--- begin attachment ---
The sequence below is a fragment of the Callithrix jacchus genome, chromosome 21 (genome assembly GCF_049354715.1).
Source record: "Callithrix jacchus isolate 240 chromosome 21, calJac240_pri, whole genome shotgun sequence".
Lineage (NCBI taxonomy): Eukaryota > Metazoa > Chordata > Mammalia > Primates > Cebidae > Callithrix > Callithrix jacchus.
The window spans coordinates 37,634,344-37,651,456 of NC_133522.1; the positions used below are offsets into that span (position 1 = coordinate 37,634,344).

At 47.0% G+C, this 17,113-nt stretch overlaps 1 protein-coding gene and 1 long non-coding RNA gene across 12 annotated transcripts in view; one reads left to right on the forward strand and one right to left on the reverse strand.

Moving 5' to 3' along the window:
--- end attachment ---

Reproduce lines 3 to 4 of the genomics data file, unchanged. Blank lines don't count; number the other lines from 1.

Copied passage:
Lineage (NCBI taxonomy): Eukaryota > Metazoa > Chordata > Mammalia > Primates > Cebidae > Callithrix > Callithrix jacchus.
The window spans coordinates 37,634,344-37,651,456 of NC_133522.1; the positions used below are offsets into that span (position 1 = coordinate 37,634,344).